Real Life

In 2014, Sarah Stoner’s mum started act­ing dif­fer­ently and life has never been the same

Woman (UK) - - This Issue -

A mother’s de­men­tia di­ag­no­sis brings Christ­mas heart­break

Christ­mas in our house has al­ways been ex­trav­a­gant. Smoked sal­mon and eggs for break­fast, fol­lowed by turkey with all the trim­mings and three desserts. my mum, Jane, was a trained chef af­ter all. and when my brother, Clive, sis­ter, Emma, and I grew up, mum still en­sured Christ­mas was spe­cial for us and our dad Stephen. now I wish I’d in­grained ev­ery mo­ment into my mem­ory as, four years ago, Christ­mas for us changed for­ever.

Christ­mas 2015

By april 2015, af­ter count­less tests, she was given the di­ag­no­sis we’d all been dread­ing: vas­cu­lar de­men­tia. She was only 64. From that mo­ment, mum de­te­ri­o­rated rapidly. Some days, she’d for­get who my dad was, call­ing me in a panic to tell me a stranger had bro­ken into her home. She be­came ag­gres­sive, too. Dad strug­gled to cope and, by Christ­mas, she’d been ad­mit­ted to a psy­chi­atric hos­pi­tal while we tried to sort out med­i­ca­tion to help level out her be­hav­iour.

Doc­tors al­lowed Dad to take her home for a few hours on Christ­mas Day. They spent it with my sis­ter, Emma, her hus­band, mike, and their two chil­dren, while I was with Chris and the kids at his par­ents’. Emma called me later that day to tell me that mum had tried to drink the can­dle they’d used to dec­o­rate the din­ner ta­ble and spent all day ask­ing if she could ‘go home to her par­ents’. when I saw her a few days later, I caught her in a more lu­cid mo­ment. ‘I’m try­ing so hard to get bet­ter, Sarah,’ she said. The des­per­a­tion in her eyes made me want to cry.

Christ­mas 2016

af­ter spend­ing the first part of the year in hos­pi­tal, mum was al­lowed home. She had daily car­ers to help her take her med­i­ca­tion but she was ex­tremely con­fused on an al­most daily ba­sis. She’d have con­ver­sa­tions with the kitchen bin, think­ing it was a child, or we’d catch her stroking a tea towel think­ing it was a baby. Know­ing how much pres­sure Dad was un­der, his sis­ter, Sheila, and her partner, John, in­vited mum and Dad to their house for Christ­mas. Sheila was great with mum, chat­ting away to her, even though mum wasn’t mak­ing much sense any more. Ev­ery­one had wanted a nice, quiet Christ­mas but mum spent most of it feel­ing dis­ori­ented. Back home, mum started lock­ing Dad out of the bed­room ev­ery night – she’d al­most com­pletely for­got­ten him. I de­cided to start a blog about mum, it felt cathar­tic to write it all down, switch off the com­puter and, just for a sec­ond, for­get.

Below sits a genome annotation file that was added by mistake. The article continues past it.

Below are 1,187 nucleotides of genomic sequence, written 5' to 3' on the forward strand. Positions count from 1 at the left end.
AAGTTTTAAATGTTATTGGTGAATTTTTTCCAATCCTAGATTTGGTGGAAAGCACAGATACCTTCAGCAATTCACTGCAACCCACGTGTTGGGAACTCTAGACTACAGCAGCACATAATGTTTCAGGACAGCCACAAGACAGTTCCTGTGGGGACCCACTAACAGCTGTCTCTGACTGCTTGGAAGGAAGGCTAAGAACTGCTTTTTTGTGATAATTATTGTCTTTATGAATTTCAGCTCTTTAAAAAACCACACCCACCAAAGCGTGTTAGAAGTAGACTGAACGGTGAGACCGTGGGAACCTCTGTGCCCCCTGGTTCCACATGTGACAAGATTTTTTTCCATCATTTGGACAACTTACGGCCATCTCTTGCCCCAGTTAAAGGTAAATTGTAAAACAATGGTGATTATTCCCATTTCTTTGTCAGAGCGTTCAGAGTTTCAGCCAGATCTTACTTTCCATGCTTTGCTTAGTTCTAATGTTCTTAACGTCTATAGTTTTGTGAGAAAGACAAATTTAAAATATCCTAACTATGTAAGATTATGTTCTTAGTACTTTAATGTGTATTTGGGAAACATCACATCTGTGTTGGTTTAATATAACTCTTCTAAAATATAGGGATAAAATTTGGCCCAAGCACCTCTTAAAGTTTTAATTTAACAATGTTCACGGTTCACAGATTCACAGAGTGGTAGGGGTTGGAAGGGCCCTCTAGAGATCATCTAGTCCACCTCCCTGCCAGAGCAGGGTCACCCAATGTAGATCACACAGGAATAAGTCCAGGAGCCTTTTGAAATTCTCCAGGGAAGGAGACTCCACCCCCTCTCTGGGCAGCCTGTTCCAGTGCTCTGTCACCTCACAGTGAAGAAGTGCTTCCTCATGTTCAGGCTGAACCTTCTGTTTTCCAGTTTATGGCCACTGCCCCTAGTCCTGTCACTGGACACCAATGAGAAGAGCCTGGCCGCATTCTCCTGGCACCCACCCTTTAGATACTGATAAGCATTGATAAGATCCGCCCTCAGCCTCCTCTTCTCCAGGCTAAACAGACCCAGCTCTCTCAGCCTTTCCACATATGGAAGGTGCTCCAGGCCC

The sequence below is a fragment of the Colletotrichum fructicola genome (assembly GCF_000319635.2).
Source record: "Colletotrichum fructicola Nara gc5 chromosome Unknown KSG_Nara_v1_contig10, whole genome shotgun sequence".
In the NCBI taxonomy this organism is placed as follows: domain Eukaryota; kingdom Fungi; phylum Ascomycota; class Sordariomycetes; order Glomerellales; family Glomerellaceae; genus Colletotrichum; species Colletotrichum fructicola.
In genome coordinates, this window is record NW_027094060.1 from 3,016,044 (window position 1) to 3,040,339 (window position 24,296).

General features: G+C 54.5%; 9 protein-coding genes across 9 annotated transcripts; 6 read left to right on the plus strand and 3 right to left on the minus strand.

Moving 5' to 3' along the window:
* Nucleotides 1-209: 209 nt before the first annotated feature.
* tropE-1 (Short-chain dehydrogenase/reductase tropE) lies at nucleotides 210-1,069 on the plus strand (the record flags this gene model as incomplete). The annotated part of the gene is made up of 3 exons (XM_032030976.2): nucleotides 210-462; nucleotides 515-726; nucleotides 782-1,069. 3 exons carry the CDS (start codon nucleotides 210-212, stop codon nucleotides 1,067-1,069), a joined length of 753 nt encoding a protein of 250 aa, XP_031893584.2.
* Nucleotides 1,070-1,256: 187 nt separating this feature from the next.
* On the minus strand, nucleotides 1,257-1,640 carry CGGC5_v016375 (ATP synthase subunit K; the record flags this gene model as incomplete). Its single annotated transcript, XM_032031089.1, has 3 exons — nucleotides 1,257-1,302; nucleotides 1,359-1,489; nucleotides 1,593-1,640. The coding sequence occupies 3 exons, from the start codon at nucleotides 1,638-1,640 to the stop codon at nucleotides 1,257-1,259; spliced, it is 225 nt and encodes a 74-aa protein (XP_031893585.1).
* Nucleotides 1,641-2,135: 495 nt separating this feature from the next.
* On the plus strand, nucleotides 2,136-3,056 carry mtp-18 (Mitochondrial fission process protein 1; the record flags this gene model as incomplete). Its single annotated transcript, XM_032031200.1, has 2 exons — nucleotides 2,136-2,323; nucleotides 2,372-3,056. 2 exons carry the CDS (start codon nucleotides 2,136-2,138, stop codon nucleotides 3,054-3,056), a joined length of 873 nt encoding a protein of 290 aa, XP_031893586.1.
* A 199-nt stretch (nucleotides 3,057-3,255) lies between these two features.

Christ­mas 2017

By July 2017, Dad couldn’t cope with Mum at home any longer. She was strug­gling to even get out of bed or wash her­self. Dad ended up hurt­ing his back one day as he tried to lift her and we knew the time had come – Mum needed to be in a home. I think he felt like he failed her; af­ter all, Mum was only 67, much younger than a lot of the other res­i­dents. Christ­mas came around all too soon and Mum didn’t even know who we were. I con­vinced Dad to stay with us for a few days, and on Christ­mas Eve, we went to watch the chil­dren per­form the Nativity at our lo­cal church. Dad was quiet, and I could see him welling up dur­ing the hymns. ‘Mum would have loved this,’ he said. We spent Christ­mas Day at my brother Clive’s house. With eight grand­chil­dren, it was hec­tic, and I knew my mum would have rel­ished be­ing in the mid­dle of it all. All day, we were painfully aware that she wasn’t with us. We tried as hard as we could to have a nice day, raising a glass to Mum at the end of the meal but it was bit­ter­sweet.

Christ­mas 2018

This year, I am invit­ing Dad over to our house. It’s too dif­fi­cult to con­tem­plate yet an­other fes­tive pe­riod with­out my lovely mum. now, al­most four years af­ter her di­ag­no­sis, she’s ex­tremely un­well. She doesn’t talk much any more, and when she does, not much of it makes sense. The last few times I’ve been to visit, she’s been asleep. In all hon­esty, I’m wait­ing for a phone call to tell me mum has passed away. It’s in­evitable and I’ve just about come to terms with it, but it’s Dad I worry about now. He’s so lost with­out mum. She was the ma­tri­arch of the fam­ily. Christ­mas with­out mum will never be the same, but I’m de­ter­mined to find some of that magic again. It’s what she would want. Q To read Sarah’s blog, go to my­crazy­mum.com

Sarah (right) with her mum Jane and sis­ter Emma in 1989, and (in­set), Jane in 2014 with grand­daugh­ter Martha

Jane with hus­band Stephen and grand­daugh­ter Ma­bel

Sarah en­joys a fes­tive walk with her dad, brother Clive and mum

The fam­ily tried to en­joy Christ­mas last year but it wasn’t the same with­out Jane

Sarah’s mum and dad this Septem­ber

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